The energy landscape is on the brink of disruption. Because of this, forward-looking companies are already hard at work making the necessary adjustments. And it’s important to understand that every organization will eventually need to adapt because of these universal energy trends that are affecting everyone: decarbonization, decentralization, and digitization.
These three trends define the new energy landscape.
But they also bring new opportunities. Energy users will have more control over how they buy and use energy than ever before, and will eventually go beyond simply consuming energy to producing it as well. Advancements in blockchain and peer-to-peer technologies will create an open and efficient method of recording energy transactions in a new, decentralized energy network.
That’s a lot of disruption, and it’s all happening quickly. To make the most of the opportunities presented by this new energy landscape, companies need to make a fundamental change to keep up — a shift to active energy management. Below I’ll go through what active energy management is and the steps you can take to begin making the shift.
Active Energy Management
Active Energy Management is the process of integrating energy supply, energy demand, and sustainability data, programs, and strategies for greater efficiency and maximum results. Simply put, this means that the procurement officer, operations manager, and sustainability director in an organization need to work together — to form a cohesive strategy, share data, and deploy joint initiatives.
It may be surprising that a trend toward this type of alignment isn’t already universal. But our recent internal survey of clients at the Energy & Sustainability Perspectives Summit revealed that 55% rate lack of organizational alignment as the top factor preventing them from reaching their energy and sustainability goals. Active energy management is the best first or next step for organizations in this position.
Active energy management integrates energy and sustainability decision making, providing a holistic view of the data and resources needed to reduce consumption, drive innovation, and maximize savings.
But how do you get there? How can an organization begin making the shift to active energy management? Here’s where to start.
3 Steps to Begin Active Energy Management
- Get data.
The first step is to obtain information. If you already have access to reliable data, you’re one step ahead. If not, deploying a solution that can harvest accurate energy and sustainability metrics should be a top priority. AEG is a great example of this, as accurate data enables them to manage energy efficiency across dozens of large, disparate, multi-use stadiums.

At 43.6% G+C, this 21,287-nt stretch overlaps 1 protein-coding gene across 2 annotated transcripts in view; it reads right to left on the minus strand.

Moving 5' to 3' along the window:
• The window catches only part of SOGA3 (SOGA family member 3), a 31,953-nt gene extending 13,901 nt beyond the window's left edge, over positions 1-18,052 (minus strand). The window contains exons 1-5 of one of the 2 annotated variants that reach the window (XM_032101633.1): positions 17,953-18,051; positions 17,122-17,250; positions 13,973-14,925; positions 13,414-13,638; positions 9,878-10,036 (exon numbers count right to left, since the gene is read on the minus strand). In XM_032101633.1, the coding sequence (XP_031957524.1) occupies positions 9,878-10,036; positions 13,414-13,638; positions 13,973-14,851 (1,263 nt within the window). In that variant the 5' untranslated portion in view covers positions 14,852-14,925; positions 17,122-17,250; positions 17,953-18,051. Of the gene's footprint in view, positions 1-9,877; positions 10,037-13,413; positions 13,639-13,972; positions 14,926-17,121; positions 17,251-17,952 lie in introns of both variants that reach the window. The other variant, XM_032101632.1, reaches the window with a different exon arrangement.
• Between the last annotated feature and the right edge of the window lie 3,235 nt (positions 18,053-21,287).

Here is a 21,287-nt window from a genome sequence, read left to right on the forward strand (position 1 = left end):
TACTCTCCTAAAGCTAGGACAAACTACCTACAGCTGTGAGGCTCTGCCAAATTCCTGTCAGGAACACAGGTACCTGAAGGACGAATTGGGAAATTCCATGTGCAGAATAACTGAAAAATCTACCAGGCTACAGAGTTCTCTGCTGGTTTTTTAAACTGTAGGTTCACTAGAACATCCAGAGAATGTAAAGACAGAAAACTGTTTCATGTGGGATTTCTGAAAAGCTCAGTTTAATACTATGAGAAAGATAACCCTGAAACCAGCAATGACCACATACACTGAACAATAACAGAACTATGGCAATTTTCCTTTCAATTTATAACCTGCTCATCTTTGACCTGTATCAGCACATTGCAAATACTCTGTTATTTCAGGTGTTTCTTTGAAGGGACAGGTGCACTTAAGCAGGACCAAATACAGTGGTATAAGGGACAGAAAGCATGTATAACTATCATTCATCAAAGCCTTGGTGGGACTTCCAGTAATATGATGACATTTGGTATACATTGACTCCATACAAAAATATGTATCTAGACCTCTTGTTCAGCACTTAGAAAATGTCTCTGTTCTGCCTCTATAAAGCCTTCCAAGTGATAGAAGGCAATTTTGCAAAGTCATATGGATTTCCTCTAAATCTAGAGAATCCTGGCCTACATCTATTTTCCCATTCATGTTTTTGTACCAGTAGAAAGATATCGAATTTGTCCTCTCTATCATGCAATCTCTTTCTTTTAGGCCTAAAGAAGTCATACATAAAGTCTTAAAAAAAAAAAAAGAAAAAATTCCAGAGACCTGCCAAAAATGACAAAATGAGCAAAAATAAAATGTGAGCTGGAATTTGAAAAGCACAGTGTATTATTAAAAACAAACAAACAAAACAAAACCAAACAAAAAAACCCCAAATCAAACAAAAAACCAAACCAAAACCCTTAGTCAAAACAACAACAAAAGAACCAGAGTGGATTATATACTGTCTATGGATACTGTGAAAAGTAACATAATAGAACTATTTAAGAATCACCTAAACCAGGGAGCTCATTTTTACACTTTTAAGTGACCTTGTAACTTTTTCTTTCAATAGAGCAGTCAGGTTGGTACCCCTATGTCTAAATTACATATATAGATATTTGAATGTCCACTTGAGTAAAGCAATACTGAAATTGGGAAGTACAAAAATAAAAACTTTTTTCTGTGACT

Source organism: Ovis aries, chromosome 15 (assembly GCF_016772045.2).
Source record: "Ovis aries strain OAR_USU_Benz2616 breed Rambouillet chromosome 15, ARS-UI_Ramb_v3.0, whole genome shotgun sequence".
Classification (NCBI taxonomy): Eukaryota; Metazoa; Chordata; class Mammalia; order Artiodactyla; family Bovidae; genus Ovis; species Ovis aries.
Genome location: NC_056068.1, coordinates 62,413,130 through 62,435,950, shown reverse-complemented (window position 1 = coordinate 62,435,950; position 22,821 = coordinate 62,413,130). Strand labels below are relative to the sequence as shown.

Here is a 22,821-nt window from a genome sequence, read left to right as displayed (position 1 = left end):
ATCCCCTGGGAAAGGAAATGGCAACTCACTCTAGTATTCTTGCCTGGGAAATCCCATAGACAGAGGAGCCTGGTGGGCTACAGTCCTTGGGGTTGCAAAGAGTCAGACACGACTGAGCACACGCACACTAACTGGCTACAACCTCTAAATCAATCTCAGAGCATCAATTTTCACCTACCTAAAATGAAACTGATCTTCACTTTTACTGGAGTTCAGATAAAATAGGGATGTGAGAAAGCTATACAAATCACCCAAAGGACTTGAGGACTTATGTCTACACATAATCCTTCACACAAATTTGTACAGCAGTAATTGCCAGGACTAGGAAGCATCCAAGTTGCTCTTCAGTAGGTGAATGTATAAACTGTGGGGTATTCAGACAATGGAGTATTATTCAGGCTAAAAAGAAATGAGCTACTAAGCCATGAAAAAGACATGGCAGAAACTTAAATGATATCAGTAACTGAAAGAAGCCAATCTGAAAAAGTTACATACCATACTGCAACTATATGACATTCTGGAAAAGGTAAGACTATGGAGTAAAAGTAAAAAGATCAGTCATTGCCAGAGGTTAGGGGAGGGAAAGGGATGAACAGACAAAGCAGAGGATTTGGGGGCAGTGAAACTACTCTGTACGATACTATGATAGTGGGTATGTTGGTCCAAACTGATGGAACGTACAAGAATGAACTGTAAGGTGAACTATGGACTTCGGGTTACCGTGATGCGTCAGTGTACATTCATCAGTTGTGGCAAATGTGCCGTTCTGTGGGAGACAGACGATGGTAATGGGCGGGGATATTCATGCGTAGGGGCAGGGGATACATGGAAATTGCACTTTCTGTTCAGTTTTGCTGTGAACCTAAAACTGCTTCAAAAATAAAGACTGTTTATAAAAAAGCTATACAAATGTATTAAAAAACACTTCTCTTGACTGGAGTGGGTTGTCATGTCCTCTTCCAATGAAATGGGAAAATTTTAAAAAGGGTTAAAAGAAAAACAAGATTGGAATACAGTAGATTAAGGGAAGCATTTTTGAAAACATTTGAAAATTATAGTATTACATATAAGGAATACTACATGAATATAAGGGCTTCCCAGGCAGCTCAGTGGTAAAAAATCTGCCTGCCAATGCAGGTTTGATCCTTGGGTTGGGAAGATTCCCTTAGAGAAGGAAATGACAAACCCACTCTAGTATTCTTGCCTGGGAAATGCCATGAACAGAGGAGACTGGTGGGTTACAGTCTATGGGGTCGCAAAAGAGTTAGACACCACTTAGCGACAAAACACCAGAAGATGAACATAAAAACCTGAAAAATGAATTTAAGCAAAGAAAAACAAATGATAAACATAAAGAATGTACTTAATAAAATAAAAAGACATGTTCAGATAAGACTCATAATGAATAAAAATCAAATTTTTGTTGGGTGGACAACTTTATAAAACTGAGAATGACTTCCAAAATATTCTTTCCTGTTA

- Make the data useful.
It’s not enough to merely have data. You need a way to accurately extract its meaning. The answer here is software solutions like Resource Advisor, which operates as just that, an advisor to help you reach your energy and sustainability goals. Blackstone leverages reliable analytics to make more than 20 portfolio companies more sustainable.
- Upgrade to an integrated strategy.
This third step is the most challenging. It requires that established patterns of decision-making give way to new strategies and new ways of working together within an organization. But it can also be the most rewarding; when a company takes this step, they’ve truly embraced active energy management.
A fundamental change is required, transforming traditional departments into something new, different, and unfamiliar. Right now, many companies have separate departments that decide how to buy energy, how and when to use energy, and how to become more sustainable. But the decision-makers in each of these domains have insights and expertise to offer each other. When energy and sustainability strategies are managed together, blind spots are quickly discovered and new opportunities present themselves.
With energy decision-makers connected and with the right technology in place, an organization has a powerful asset — people working together supported by technologies that work together. This creates a cohesive team and strategy that are resilient and able to respond to new changes with speed and flexibility.
One of the biggest benefits of our EcoStruxure architecture is its interoperability — our solutions work together across domains. But for connected technology like EcoStuxure to have maximum impact, personnel, programs, and strategies also need to be connected.
In other words, we’re at a time when technological connectivity is in many ways outpacing connection between people and ideas. Shifting to active energy management is the solution to that problem.
Thriving in the New Energy Landscape
In summary, in many organization today energy and sustainability strategies are managed independently with each silo having its own source of data. This inconsistency in data often combines with a lack of cohesion between departments and is leading to missed opportunities.
Companies who want to thrive in the new energy landscape should integrate their energy and sustainability strategies to find new opportunities. We call this Active Energy Management. And it’s the best path to achieving your energy and sustainability goals.
As the new energy landscape emerges, exciting opportunities for innovation are presenting themselves. Those who adopt a forward-looking, integrated energy and sustainability strategy will put their organization in the best position to succeed. Those who delay will be in danger of being left behind.
Chief Strategy Officer, Schneider Electric